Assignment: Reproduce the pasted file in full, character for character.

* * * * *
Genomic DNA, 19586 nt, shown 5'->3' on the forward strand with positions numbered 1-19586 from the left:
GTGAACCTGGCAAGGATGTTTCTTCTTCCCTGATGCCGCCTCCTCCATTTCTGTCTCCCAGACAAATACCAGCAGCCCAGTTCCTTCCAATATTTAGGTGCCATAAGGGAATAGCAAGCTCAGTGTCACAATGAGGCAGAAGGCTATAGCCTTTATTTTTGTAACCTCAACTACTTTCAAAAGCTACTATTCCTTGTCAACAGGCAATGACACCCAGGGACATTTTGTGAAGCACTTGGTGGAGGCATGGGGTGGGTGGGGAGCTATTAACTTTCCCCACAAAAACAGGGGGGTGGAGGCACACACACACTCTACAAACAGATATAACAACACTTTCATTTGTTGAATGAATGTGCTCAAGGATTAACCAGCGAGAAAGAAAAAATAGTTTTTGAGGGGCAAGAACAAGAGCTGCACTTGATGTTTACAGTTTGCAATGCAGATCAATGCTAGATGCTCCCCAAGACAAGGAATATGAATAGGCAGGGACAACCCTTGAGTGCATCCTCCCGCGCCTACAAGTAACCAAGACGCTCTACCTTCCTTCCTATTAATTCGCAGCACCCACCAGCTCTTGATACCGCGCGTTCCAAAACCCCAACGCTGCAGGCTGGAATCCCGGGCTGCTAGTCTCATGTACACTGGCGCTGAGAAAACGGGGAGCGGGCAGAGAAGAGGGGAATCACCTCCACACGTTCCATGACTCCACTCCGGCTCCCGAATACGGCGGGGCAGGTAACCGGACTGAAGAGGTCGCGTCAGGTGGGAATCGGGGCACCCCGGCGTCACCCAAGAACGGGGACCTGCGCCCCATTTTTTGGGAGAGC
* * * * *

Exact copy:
Genomic DNA, 19586 nt, shown 5'->3' on the forward strand with positions numbered 1-19586 from the left:
GTGAACCTGGCAAGGATGTTTCTTCTTCCCTGATGCCGCCTCCTCCATTTCTGTCTCCCAGACAAATACCAGCAGCCCAGTTCCTTCCAATATTTAGGTGCCATAAGGGAATAGCAAGCTCAGTGTCACAATGAGGCAGAAGGCTATAGCCTTTATTTTTGTAACCTCAACTACTTTCAAAAGCTACTATTCCTTGTCAACAGGCAATGACACCCAGGGACATTTTGTGAAGCACTTGGTGGAGGCATGGGGTGGGTGGGGAGCTATTAACTTTCCCCACAAAAACAGGGGGGTGGAGGCACACACACACTCTACAAACAGATATAACAACACTTTCATTTGTTGAATGAATGTGCTCAAGGATTAACCAGCGAGAAAGAAAAAATAGTTTTTGAGGGGCAAGAACAAGAGCTGCACTTGATGTTTACAGTTTGCAATGCAGATCAATGCTAGATGCTCCCCAAGACAAGGAATATGAATAGGCAGGGACAACCCTTGAGTGCATCCTCCCGCGCCTACAAGTAACCAAGACGCTCTACCTTCCTTCCTATTAATTCGCAGCACCCACCAGCTCTTGATACCGCGCGTTCCAAAACCCCAACGCTGCAGGCTGGAATCCCGGGCTGCTAGTCTCATGTACACTGGCGCTGAGAAAACGGGGAGCGGGCAGAGAAGAGGGGAATCACCTCCACACGTTCCATGACTCCACTCCGGCTCCCGAATACGGCGGGGCAGGTAACCGGACTGAAGAGGTCGCGTCAGGTGGGAATCGGGGCACCCCGGCGTCACCCAAGAACGGGGACCTGCGCCCCATTTTTTGGGAGAGC